Everything went well for two years, until the police arrested him. The judge sentenced him to 16 months in prison.
While serving his sentence, Ulloa began to take rehabilitation classes, which gave him the motivation to speak. “‘They’re going to laugh at my stuttering,’ I thought.” Instead, his fellow inmates and the teacher encouraged him. “I made lots of friends, and nobody called me a stutterer. My life changed there.”
When he completed his sentence, there was a way for him to stay in the US, but he needed a sponsor. He thought that person would be his brother, but when he refused, Ulloa was deported.
Maya Piedra, GPJ Mexico
When he arrived in Mexico at the age of 25, nobody wanted to employ him. They called him “norteñito” (“little northerner”) and judged him for his tattoos. The result was that, after eight months submerged in drugs and alcohol, Ulloa crossed the border back into the US. And two years after that, he was sent to prison again, this time with a sentence of two years and seven months because he had been residing in the country illegally and was a repeat offender. Four months shy of completing this sentence, Ulloa was deported again.
His return to Mexico brought the same difficulties. When he ran into problems assimilating in the town, Ulloa’s parents returned to Mexico to be with him, leaving behind their other children and almost their entire extended family in the US.
Ulloa eventually found a job at a recycling plant in Paso de las Palmas. One year later, he decided to start his own business. And now he sorts, compacts and sells the plastic collected from the streets of Nayarit.
Families find hope for survival
It has been five years since María Guadalupe Duarte Godínez and Demetrio Aréchiga Alcántar started collecting plastic and selling it to Ulloa. “No one was collecting it. They threw it in the creek, in the irrigation canal. Or they burned it,” Aréchiga says. “Before, you would see pastures of plastic bleaching in the sun.”
Aréchiga says their interest in plastic arose one day when they found themselves without any money, “not even for a gram of salt.” Ulloa arrived that day. He took the plastic they had collected and paid them on the spot.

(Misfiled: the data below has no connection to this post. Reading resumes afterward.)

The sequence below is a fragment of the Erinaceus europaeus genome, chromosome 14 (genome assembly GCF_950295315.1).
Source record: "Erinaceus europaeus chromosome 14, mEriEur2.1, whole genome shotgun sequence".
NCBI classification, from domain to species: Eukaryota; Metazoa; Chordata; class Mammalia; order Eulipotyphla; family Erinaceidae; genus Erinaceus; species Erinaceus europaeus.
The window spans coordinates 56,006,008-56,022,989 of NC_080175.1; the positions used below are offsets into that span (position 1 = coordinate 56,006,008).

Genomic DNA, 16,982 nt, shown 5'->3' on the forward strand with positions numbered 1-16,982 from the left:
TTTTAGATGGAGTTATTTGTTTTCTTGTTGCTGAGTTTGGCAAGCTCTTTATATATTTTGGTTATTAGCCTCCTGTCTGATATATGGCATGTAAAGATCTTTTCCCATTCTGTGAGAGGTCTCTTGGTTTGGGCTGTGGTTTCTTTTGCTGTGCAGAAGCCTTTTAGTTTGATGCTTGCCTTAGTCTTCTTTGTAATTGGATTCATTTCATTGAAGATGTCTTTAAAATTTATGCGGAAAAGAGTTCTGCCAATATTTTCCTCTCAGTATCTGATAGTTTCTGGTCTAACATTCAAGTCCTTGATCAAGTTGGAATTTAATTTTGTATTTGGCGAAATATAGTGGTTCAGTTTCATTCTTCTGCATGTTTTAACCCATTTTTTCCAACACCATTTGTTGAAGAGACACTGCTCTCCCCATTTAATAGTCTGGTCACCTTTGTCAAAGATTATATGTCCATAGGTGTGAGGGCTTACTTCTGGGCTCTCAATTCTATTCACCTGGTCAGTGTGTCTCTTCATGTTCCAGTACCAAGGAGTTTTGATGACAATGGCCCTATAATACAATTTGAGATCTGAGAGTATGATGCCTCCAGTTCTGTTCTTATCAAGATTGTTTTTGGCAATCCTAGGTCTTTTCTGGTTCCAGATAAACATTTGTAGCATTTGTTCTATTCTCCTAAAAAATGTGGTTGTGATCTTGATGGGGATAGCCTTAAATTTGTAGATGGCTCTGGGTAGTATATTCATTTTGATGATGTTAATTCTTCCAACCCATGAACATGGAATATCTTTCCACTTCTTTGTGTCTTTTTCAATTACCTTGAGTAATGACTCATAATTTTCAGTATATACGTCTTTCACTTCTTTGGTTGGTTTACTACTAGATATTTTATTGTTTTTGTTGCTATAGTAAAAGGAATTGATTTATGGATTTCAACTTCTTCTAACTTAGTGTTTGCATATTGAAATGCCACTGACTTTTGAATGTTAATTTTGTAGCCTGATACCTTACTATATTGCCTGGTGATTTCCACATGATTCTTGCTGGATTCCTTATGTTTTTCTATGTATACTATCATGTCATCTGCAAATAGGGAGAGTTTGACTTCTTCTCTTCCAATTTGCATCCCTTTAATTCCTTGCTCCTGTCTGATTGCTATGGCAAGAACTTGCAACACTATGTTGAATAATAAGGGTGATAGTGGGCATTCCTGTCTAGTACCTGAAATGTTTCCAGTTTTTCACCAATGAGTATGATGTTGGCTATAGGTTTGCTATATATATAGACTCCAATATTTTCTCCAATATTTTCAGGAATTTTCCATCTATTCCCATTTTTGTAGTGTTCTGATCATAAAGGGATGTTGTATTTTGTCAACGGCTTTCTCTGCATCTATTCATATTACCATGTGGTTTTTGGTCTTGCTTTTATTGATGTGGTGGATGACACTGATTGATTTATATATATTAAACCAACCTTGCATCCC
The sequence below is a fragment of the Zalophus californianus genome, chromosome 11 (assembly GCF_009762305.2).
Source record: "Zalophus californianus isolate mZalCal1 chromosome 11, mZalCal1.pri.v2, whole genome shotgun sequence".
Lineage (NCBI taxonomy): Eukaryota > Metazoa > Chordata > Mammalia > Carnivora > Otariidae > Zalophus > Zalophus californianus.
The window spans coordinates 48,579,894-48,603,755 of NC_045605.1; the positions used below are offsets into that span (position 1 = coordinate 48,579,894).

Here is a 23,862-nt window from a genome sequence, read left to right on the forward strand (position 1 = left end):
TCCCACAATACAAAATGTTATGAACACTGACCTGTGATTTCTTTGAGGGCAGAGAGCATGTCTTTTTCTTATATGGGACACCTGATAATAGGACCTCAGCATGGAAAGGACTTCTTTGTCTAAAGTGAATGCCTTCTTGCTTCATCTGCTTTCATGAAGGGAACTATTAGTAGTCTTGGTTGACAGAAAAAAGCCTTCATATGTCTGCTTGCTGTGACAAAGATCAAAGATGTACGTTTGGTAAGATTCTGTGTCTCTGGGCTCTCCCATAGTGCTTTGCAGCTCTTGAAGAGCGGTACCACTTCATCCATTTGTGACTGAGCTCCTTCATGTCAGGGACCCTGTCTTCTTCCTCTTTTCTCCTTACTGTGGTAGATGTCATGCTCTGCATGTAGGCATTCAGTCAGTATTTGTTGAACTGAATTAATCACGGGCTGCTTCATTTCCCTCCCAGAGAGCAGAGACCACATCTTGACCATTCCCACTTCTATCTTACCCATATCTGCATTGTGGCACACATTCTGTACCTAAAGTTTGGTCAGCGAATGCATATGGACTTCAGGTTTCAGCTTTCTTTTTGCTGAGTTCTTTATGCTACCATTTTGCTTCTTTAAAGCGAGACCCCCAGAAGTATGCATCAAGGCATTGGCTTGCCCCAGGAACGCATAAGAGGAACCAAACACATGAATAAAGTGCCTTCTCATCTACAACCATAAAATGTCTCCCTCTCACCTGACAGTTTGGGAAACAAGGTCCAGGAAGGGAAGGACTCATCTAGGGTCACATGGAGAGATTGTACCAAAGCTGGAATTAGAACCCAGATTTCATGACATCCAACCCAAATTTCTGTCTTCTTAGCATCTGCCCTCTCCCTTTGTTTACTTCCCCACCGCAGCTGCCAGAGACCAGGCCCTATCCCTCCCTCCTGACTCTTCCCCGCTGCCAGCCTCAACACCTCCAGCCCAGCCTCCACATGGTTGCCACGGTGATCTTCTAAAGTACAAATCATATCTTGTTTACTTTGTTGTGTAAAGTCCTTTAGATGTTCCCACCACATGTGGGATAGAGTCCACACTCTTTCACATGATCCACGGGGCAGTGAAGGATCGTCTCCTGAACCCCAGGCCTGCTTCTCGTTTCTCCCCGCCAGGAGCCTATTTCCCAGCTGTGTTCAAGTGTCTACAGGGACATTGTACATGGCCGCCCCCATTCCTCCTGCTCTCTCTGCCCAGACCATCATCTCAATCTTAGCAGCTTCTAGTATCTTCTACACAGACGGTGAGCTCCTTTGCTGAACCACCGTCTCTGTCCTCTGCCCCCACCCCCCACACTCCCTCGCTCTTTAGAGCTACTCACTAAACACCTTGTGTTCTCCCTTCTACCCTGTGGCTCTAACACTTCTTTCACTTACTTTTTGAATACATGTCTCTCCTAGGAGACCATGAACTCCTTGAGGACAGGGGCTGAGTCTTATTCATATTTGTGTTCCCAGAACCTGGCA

Maya Piedra, GPJ Mexico
The couple has since installed two plastic containers in their town so people can deposit plastic. They collect between 100 and 150 kilograms (220-330 pounds) every 10 days.
Duarte says that she has 12 people in the community who, instead of burning their plastic, as had been the custom, set it aside and call her to give it to her. “It helps us to keep the farmland clean, which in turn keeps the roads clean,” she says.
Bersain López, originally from Chiapas, makes rounds on his tricycle on the streets of Las Varas. He can collect up to 100 kilograms (220 pounds) of plastic per day, and always sells it to Ulloa.
With the money, López pays rent and buys food. He says it is more profitable to collect plastic than to do agricultural work. “The bosses on the farms, sometimes I [do] the work and they tell me, ‘Wait five days.’ And you have to wait for them to pay you,” he says. “If I take plastic to [Ulloa], he pays me right then.” And if López needs money, Ulloa lends it to him.
With his business, Ulloa has purchased two plots of land and manages all of his family’s expenses. But more than that, in an area where people used to burn their plastic waste or dump it in the streets and rivers of Nayarit, he feels proud to have effected a change in the culture.